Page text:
Neediness envy, “results from the realization that the other has something we need but do not have” and the wish to be connected to the other includes the wish to secretly posses the coveted possession. In Othello, envy, “the green-eyed monster,” is directed at the nurturing other and includes the wish to devalue/destroy the other. “[T]he most  consuming aspect of envy is the one directed against the person who gives us what we so desperately need but feel helpless to provide ourselves with.” (The authors consider jealousy triadic, and envy dyadic, thus interpreting Shakespeare’s ‘jealousy’ to really be envy.) Neediness envy arises from recognition by child that I am small and needy.

Separateness envy results from the “dependency on the other who is separate from me, has a mind of his or her own, and who is not in my possession” [under my control]. Here the wish to be connected includes eliminating separateness through merger. The author’s use Tolstoy’s The Kreutzer Sonata and its protagonist’s envy and hatred toward his wife as an example of “imprisoning and objectifying the other.” He finds his wife’s subjectivity (separateness) so unbearable that he murders her.

According to the authors, separateness is the precondition for envy, as when when the child discovers it cannot control its mother, and gives rise to all three forms of envy, including invidious comparison of self to the separate other. They agree with Symington that “shame, [then] is the progenitor  of envy.” For the infant who maintains the grandiose self (fails to move, in Winnicott’s terms, from object relating to object usage), there still exists the awareness of the self as deficient, separate,  and needy.

Narcissistic envy “arises from the painful realization of one’s own limitations...vis-a-vis fantas[ies] of all-inclusive omnipotence and immortality” and entails, not the relationship between self and other (object), but between self and unconscious fantasy. Agnon’s short story, The Doctor’s Divorce, shows a man unable to accept that he did not exist for his wife before they met, that is, “he did not always exist” for her and so is not eternal, death being the deepest narcissistic injury. Narcissistic envy can also arise when a parent who is competent explicitly or implicitly belittles the less competent child by, for example, failing to allow twinship or idealizing transferences.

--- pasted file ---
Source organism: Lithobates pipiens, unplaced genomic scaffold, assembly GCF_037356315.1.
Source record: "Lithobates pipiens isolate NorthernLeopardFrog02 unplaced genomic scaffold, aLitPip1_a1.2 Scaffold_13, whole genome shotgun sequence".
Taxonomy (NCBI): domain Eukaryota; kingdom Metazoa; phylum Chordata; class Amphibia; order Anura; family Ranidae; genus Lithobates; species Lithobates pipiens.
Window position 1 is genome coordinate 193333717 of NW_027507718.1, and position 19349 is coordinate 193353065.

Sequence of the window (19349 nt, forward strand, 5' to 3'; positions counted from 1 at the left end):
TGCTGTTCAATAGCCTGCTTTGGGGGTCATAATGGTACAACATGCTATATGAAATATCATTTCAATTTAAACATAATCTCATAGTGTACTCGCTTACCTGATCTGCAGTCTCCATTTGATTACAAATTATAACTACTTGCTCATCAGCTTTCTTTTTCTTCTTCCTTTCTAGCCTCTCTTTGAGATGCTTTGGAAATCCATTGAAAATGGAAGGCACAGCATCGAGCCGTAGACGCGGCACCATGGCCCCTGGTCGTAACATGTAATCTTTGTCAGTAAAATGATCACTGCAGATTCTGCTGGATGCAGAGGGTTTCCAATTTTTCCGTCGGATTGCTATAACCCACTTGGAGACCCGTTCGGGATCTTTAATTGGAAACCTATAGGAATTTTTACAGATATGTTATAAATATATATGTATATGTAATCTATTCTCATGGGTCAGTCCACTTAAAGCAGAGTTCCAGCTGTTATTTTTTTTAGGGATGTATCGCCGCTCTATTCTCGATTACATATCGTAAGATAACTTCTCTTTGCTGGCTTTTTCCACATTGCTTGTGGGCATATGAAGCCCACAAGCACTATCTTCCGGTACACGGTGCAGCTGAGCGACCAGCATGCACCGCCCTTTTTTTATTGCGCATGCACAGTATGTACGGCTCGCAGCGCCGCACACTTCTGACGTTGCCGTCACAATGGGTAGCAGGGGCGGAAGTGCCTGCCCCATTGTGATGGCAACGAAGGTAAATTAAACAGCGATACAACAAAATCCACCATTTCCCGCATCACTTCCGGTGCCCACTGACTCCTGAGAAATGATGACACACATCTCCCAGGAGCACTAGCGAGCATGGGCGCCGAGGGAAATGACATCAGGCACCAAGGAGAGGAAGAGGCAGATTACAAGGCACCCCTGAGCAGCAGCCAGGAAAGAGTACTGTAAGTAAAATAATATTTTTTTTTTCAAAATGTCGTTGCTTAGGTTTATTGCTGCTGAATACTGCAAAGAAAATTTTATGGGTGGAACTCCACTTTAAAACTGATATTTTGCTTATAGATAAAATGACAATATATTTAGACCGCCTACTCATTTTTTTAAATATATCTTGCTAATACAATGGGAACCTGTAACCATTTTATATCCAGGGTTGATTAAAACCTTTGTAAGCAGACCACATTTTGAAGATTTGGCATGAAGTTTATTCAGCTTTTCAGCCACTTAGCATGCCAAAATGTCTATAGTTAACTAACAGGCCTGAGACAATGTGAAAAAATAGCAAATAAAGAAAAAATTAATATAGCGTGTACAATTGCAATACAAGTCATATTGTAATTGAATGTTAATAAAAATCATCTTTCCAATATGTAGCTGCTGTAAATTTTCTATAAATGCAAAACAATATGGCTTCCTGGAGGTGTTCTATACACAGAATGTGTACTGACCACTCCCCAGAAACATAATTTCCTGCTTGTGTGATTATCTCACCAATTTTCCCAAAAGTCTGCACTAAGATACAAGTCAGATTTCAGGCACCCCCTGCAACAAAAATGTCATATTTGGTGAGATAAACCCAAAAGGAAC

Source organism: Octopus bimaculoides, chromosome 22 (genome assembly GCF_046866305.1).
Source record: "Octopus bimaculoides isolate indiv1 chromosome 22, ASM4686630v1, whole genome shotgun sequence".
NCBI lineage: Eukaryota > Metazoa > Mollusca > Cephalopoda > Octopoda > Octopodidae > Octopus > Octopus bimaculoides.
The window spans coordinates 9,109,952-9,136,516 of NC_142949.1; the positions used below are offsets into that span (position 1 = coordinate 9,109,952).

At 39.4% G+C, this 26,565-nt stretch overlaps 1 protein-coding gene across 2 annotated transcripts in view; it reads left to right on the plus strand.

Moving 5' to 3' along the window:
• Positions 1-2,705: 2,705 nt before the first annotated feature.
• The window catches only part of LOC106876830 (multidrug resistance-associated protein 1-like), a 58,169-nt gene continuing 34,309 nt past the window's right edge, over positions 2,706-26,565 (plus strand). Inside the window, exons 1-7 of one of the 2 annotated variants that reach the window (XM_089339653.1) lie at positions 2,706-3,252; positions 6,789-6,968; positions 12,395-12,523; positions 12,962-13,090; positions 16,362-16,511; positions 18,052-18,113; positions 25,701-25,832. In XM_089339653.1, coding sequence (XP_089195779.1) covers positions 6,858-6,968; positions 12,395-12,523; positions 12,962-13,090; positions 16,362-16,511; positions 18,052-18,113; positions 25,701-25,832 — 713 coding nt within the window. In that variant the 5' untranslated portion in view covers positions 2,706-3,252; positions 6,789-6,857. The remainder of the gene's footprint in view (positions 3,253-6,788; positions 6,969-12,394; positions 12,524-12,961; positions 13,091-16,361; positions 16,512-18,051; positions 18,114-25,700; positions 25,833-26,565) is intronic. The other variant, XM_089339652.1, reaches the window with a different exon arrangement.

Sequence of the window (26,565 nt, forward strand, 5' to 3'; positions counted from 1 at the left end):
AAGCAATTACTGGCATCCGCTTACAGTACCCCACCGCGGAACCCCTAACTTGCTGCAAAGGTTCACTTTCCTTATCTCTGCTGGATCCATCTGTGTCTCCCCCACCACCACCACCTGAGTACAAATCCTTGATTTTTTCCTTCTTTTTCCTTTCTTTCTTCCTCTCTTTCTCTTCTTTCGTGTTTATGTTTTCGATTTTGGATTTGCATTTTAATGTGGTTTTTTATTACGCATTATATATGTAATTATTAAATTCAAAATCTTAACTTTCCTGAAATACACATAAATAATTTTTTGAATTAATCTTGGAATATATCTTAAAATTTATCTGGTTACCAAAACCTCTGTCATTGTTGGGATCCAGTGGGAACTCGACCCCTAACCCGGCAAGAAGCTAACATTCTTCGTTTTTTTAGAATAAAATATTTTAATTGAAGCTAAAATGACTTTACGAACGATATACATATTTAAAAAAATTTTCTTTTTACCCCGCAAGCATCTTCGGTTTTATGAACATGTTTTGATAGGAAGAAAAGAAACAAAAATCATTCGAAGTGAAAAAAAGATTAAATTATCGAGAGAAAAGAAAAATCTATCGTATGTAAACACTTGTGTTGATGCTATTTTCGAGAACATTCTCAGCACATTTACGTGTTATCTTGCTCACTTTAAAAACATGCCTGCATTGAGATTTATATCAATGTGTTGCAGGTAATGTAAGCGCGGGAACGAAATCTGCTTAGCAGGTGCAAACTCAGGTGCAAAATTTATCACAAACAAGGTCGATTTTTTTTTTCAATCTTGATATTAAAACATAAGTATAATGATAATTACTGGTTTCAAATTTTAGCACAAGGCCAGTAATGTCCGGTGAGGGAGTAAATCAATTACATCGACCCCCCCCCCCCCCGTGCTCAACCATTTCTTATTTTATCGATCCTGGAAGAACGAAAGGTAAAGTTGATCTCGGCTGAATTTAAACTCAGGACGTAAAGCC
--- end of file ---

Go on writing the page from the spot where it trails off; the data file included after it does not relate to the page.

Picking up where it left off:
Shoshani, M., Shoshani, B., Kella, R., Becker, M. (2012). Green Eyes, Crows, and Scorpions: Envy in the Contexts of Neediness, Separateness, and Narcissism. Psychoanal. Psychol., 29:440-458.

Sunday, March 5, 2017

The Analyst's Shame

We may go into this helping profession with fantasies of being all knowing, all powerful (to change others), and, especially, all loving. Our ambitions to change, help, or fix our patients collide with the reality that patients have symptoms and behaviors that sometimes must remain if the patient is to feel safe and unfragmented. Not discerning the purposes served by these necessary symptoms, our ambitions can fail and we feel helpless, incompetent, unseen, and useless. Thus, we may become angry with patients, as if they are incorrigible or recalcitrant. We may resent them for rebuffing our overtures to be helpful. We may become ashamed of our failure and of our negative feelings, as if  good therapists don’t get angry, good therapists don’t resent their patients.

Therapists can feel shame when talking about fees as if accusations of being greedy, uncaring, or sadistic hits too close to home. Therapists can feel shame about bodily infirmities such as when hearing loss, urinary urgency, gastrointestinal upset and other uncontrollable bodily changes are present. They can feel shame asking for referrals from more successful colleagues, or when litigation or completed suicide stigmatizes their practices.

If our expectations of ourselves are unrealistic and our assessment of ourselves harsh, we may respond to our mistakes with shame despite knowing that mistakes are inevitable, are useful learning opportunities, and can reveal heretofore unrecognized dynamics within and between patients and ourselves. Part of our shame can be resonating with our patients’ shame (e.g. projective identification) and thereby help us empathize with our patients’ experience. Owning up to our mistakes with our patients models survival of our own humiliation and may lead to more authenticity in the therapeutic relationship. Our patients’ forgiveness through repaired or continued trust can mitigate our sense of failure and shame.

Patients can experience a lessening of their shame in therapy when they find acceptance and empathy from therapists upon revealing what was once thought unspeakable, but when the therapists’ shame remains unrevealed, where do they find relief? Supervision with a nurturing and accepting, experienced colleague may help the therapist transform a grandiose ideal self into a more realistic expectation of one’s role as the therapist. Supervisors can remind us that patients value our dependability, our empathy, our trustworthiness, our ability to provide a safe space more than insight and perfection.

Weber.R.L. & Gans, J.S. (2003) The Group Therapist’s Shame: A Much Undiscussed Topic, International Journal of Group Psychotherapy, 53:4, 395-416.

Saturday, February 4, 2017

Benjamin’s and Atlas’ “Too Muchness” of Sexuality

[An example of one of the many papers discussed in our twice monthly Friday Relational Study Group]